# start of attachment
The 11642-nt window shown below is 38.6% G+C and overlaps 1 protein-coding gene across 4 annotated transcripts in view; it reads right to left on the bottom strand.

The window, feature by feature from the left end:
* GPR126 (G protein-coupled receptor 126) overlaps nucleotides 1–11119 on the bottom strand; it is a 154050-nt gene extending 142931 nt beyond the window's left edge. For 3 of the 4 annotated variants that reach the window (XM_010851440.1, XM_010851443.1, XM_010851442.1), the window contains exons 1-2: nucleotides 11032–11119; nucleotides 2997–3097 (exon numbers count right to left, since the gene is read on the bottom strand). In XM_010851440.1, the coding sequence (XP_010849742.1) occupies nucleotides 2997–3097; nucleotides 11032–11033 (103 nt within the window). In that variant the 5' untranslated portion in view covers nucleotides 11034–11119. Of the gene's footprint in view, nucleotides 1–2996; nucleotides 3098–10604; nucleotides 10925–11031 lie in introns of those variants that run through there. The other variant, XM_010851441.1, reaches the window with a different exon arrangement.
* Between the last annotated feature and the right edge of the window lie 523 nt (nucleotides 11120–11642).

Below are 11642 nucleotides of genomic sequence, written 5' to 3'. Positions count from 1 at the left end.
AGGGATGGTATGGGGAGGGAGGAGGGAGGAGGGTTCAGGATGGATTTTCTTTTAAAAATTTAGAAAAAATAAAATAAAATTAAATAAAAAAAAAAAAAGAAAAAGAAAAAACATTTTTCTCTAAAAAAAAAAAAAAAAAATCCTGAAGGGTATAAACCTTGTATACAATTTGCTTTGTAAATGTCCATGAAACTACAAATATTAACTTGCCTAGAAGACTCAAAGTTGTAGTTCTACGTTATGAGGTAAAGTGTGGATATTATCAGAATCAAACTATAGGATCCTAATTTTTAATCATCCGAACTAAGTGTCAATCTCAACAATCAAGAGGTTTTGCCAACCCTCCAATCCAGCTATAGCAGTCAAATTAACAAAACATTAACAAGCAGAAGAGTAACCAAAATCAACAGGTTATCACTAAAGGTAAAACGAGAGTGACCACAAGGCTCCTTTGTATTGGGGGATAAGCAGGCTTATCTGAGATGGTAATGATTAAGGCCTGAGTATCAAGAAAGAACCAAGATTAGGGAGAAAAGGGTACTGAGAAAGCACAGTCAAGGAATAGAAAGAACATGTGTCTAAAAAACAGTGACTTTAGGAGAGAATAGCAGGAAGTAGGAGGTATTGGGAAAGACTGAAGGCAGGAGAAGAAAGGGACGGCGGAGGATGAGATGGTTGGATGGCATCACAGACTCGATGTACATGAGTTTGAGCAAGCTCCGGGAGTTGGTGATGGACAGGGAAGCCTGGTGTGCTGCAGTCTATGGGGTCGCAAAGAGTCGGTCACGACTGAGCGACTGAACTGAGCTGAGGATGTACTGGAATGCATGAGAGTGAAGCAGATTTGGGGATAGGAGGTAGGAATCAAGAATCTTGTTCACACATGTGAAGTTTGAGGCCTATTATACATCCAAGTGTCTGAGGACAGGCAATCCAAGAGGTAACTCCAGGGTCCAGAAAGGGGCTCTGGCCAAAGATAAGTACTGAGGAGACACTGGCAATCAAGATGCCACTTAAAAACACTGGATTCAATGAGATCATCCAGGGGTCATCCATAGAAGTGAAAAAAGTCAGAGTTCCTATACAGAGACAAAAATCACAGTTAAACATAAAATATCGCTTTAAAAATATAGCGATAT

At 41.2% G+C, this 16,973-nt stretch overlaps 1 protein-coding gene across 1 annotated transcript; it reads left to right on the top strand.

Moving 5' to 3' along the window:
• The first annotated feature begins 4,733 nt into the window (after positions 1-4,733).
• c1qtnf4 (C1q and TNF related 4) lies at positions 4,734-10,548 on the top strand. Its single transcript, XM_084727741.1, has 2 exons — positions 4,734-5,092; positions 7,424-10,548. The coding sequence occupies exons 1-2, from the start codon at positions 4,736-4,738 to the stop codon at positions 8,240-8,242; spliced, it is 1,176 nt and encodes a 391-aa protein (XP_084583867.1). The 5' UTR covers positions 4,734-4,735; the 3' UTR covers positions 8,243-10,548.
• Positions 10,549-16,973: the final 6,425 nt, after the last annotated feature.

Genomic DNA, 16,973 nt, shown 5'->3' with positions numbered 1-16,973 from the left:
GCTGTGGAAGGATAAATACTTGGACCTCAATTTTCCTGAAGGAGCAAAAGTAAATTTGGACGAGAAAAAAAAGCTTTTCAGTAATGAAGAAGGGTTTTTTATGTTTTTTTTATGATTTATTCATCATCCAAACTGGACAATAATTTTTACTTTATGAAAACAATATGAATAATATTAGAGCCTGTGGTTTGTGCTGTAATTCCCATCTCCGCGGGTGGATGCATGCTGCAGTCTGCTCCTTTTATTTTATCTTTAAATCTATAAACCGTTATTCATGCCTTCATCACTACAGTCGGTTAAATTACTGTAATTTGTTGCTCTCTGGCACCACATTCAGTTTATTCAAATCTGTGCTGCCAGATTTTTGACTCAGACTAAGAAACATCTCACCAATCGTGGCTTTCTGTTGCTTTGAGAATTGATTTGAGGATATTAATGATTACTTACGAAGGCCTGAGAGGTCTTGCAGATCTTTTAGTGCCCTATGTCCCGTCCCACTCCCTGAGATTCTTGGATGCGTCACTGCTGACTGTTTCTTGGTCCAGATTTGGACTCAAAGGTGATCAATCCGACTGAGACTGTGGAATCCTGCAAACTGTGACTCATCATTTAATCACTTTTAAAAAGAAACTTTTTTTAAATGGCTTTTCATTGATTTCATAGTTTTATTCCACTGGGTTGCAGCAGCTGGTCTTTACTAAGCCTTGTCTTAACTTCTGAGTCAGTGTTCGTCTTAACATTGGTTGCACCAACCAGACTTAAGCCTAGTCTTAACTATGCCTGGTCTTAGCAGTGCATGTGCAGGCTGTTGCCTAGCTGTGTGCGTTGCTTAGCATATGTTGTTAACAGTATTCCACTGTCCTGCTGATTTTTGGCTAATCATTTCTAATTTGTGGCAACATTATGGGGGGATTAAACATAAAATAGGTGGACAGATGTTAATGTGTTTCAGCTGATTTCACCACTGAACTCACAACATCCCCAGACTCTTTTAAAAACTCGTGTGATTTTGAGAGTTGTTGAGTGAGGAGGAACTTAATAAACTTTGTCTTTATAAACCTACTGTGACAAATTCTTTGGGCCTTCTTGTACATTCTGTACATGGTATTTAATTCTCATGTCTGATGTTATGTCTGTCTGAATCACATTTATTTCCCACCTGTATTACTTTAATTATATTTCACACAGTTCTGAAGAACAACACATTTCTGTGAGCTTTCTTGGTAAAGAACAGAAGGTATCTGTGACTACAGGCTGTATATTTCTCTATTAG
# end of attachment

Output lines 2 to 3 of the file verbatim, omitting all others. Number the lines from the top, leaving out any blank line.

The window, feature by feature from the left end:
* GPR126 (G protein-coupled receptor 126) overlaps nucleotides 1–11119 on the bottom strand; it is a 154050-nt gene extending 142931 nt beyond the window's left edge. For 3 of the 4 annotated variants that reach the window (XM_010851440.1, XM_010851443.1, XM_010851442.1), the window contains exons 1-2: nucleotides 11032–11119; nucleotides 2997–3097 (exon numbers count right to left, since the gene is read on the bottom strand). In XM_010851440.1, the coding sequence (XP_010849742.1) occupies nucleotides 2997–3097; nucleotides 11032–11033 (103 nt within the window). In that variant the 5' untranslated portion in view covers nucleotides 11034–11119. Of the gene's footprint in view, nucleotides 1–2996; nucleotides 3098–10604; nucleotides 10925–11031 lie in introns of those variants that run through there. The other variant, XM_010851441.1, reaches the window with a different exon arrangement.